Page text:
I was going to avoid blogging anything about David Brooks's phenomenally wrongheaded op-ed, The Presidency Wars, in today's New York Times on the grounds that its deficiencies were obvious. But then ABC's influential and often sensible The Note (link updated 10/2/03) praised it, saying, “If you care even a whit about America having a civil national public discourse (during this time and forever), read every word of David Brooks' brilliant New York Times column, and thank Arthur for hiring him.” In light of that maybe there is some need to point out just how unreasonable and anti-intellectual David Brook's column really is.
It's hard to summarize an argument that isn't an argument so much as a mood. Echoing years of 'The Breaking of the President' rhetoric (a meme that I think started with David Broder), the column moans that there are players in the Presidency wars who treat disagreements about policies as fundamental issues of values, and argue that their opponents are illegitimate. The anti-Clinton crowd did this and they were wrong, Brooks argues somewhat belatedly, and the anti-Bush crowd is doing it now and they are wrong too:
To the warrior, politics is no longer a clash of value systems, each of which is in some way valid. It's not a competition between basically well-intentioned people who see the world differently. It's not even a conflict of interests. Instead, it's the Florida post-election fight over and over, a brutal struggle for office in which each side believes the other is behaving despicably. The culture wars produced some intellectually serious books because there were principles involved. The presidency wars produce mostly terrible ones because the hatreds have left the animating ideas far behind and now romp about on their own.
The warriors have one other feature: ignorance. They have as much firsthand knowledge of their enemies as members of the K.K.K. had of the N.A.A.C.P. In fact, most people in the last two administrations were well-intentioned patriots doing the best they could. The core threat to democracy is not in the White House, it's the haters themselves.
I agree that people who focus on their hatred for a person as opposed to hatred for a policy are not generally helpful. But Brooks' main point, that the Administration's fiercest critics are a bigger threat to our liberties than the Administration itself is seems offered as a matter of faith rather than something based on evidence. Can it seriously be argued that a writer for the New Republic is a “core threat” to our liberties, one greater than the lawyers who are arguing that the US Government has the power to seize any citizen anywhere and hold them indefinitely without trial?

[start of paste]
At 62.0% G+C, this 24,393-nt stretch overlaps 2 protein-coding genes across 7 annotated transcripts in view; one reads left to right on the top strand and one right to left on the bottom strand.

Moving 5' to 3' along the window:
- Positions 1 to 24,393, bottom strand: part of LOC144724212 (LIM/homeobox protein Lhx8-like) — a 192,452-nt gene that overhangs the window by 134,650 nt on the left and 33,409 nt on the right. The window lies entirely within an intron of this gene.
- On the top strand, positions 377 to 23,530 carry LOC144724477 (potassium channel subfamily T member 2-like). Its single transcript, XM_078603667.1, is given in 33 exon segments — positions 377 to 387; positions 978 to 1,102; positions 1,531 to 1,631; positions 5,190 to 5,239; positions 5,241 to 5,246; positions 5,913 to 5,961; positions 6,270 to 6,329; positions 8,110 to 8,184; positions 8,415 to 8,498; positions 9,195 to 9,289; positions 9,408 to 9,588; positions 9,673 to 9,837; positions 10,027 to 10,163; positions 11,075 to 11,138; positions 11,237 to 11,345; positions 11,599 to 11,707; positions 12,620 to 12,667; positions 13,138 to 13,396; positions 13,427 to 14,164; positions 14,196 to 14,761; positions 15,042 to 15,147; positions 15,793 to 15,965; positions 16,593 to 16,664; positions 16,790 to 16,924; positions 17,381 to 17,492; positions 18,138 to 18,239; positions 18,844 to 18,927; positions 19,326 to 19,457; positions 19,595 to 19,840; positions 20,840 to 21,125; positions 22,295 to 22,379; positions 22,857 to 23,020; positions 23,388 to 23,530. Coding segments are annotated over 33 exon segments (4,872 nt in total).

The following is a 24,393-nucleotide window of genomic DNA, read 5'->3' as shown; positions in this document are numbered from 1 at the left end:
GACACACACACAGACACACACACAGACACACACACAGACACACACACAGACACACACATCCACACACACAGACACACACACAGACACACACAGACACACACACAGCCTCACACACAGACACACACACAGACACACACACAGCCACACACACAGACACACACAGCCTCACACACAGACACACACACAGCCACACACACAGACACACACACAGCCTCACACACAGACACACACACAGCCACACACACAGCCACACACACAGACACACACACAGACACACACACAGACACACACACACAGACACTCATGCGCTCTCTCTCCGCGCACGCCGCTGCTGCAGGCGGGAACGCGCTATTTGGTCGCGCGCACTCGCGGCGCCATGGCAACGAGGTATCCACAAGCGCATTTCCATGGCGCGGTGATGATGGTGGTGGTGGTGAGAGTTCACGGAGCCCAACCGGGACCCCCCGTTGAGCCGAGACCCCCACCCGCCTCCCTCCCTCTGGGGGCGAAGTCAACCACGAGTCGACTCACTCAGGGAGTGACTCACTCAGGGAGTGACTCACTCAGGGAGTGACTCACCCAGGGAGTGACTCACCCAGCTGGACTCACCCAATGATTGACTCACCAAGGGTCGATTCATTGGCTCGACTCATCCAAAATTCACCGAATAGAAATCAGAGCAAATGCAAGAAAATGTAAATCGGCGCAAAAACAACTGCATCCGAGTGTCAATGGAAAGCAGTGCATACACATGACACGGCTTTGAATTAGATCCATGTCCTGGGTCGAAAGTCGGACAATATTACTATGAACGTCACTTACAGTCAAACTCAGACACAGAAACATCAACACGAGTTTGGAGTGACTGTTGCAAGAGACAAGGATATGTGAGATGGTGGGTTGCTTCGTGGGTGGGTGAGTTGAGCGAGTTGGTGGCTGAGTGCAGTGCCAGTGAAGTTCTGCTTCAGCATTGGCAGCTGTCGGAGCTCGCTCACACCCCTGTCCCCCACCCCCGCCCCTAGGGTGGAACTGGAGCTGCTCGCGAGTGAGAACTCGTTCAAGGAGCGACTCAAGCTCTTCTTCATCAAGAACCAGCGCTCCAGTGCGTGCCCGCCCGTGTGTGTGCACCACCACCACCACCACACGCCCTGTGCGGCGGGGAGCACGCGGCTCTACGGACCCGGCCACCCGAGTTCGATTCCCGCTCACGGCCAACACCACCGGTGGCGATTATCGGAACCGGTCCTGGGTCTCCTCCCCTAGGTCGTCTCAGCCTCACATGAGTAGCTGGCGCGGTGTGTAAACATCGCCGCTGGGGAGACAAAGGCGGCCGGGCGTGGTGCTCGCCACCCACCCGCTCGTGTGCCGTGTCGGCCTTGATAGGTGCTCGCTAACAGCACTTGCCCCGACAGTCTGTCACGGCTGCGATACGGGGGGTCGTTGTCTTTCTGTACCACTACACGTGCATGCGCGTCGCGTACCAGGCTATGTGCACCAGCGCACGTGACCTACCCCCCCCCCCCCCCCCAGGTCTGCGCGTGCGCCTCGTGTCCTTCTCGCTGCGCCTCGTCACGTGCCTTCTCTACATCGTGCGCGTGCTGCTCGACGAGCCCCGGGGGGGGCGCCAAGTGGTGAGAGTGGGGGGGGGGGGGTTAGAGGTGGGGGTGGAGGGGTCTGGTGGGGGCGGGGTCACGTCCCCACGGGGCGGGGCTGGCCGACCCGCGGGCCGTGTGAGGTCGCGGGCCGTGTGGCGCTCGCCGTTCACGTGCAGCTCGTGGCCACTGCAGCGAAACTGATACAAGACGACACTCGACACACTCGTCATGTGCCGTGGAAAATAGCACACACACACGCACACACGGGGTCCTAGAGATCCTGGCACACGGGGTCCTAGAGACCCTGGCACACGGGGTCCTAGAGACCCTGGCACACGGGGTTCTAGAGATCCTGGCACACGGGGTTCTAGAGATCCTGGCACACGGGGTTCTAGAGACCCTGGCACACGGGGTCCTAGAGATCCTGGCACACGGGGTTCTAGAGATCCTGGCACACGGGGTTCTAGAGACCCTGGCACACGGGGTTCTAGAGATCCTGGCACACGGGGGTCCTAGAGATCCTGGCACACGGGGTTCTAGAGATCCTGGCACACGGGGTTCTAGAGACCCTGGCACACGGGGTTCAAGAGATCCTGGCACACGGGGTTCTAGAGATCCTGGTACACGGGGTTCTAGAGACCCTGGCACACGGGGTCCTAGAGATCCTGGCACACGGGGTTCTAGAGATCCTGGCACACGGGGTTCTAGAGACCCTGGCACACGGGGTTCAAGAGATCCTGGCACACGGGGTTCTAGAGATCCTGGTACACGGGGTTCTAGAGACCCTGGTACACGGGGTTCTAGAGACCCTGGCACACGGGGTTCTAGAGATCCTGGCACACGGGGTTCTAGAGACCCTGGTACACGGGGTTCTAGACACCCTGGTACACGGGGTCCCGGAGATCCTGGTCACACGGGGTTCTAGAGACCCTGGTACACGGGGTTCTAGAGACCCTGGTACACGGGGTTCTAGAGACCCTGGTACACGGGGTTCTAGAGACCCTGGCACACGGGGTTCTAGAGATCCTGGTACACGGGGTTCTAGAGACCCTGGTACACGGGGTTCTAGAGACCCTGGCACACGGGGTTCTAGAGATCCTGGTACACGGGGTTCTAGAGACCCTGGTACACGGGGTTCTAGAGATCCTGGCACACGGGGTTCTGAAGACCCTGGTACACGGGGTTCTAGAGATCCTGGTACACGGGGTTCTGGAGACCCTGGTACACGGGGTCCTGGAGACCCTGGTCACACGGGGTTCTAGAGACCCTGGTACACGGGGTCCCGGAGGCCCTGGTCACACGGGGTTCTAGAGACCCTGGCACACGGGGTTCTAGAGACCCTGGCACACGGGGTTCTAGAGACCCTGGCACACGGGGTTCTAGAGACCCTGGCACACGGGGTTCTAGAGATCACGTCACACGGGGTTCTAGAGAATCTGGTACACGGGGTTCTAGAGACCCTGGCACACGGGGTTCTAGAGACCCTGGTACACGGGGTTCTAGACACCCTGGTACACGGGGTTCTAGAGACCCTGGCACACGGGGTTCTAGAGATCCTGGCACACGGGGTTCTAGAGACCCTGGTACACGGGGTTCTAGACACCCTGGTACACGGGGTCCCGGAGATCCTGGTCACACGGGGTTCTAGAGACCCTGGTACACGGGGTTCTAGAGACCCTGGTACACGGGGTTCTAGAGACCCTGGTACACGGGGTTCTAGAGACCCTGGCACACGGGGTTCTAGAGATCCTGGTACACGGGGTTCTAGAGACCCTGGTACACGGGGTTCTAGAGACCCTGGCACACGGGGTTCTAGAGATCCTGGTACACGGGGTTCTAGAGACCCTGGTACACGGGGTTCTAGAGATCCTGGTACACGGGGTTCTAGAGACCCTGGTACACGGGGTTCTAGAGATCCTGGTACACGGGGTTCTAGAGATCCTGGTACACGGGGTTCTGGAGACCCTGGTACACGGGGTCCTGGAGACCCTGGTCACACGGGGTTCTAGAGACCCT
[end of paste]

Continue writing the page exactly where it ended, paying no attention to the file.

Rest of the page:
More fundamentally, Brooks's view depends on a rejection of the idea that there is any truth out there that can be ascertained. If one believes in truth, in even an approximate way, then it is simply wrong to dismiss arguments that 'X is a liar' or 'Y is a danger to our liberties' out of hand as illegitimate, even if you go to nice dinner parties with nice people who don't seem the least bit like monsters and probably are not in fact at all monstrous in their daily life. It is theoretically possible, after all, that some of those claims of systematic mendacity and fundamentally anti-Constitutional policies are accurate. Or, they are falsifiable, in which case we should educate (or, in some cases, condemn) those who advance them. In either case, journalists owe it to their readers to provide facts. These are mostly absent from Brooks's column.
OK. Somewhat shorter David Brooks:
The core threat to democracy is never the people who are in power, it's their critics. There is no need to consider the actual facts about the current Administration's veracity in making the case for war (which if proved might substantiate claims that the Administration undermined the democratic process), nor the consequences of its economic policies for the next generation (which if substantiated might show that future generation's democratic options are being intentionally constrained for the benefit of a few today), nor the civil liberties consequences of CAPS2 and other tracking systems, nor the civil liberties implications of the Padilla case because the Administration's critics are too shrill and don't know all the nice people in Washington as well as I do.
[reformatted for clarity]
Am I the only who thinks it is odd to find that the so-called conservative position today is grounded in relativism?
Update: Just in case it wasn't clear from the above: part of what I am taking issue with Brooks's assertion of automatic equivalence. Equivalence is certainly possible, but it should not be a substitute for thinking things through first. Just because some–but not all–of Clinton's critics were absolutely loopy, and fulminated for eons about a bunch of crimes that clearly never happened (Vincent Foster was murdered, Clinton raped various people, the Clintons did something illegal in the Whitewater matter), it does not follow that people who say the current administration, or parts of it, is mendacious, evil, or dangerous must therefore be ignored without first weighing the sometimes extensive evidence they have offer.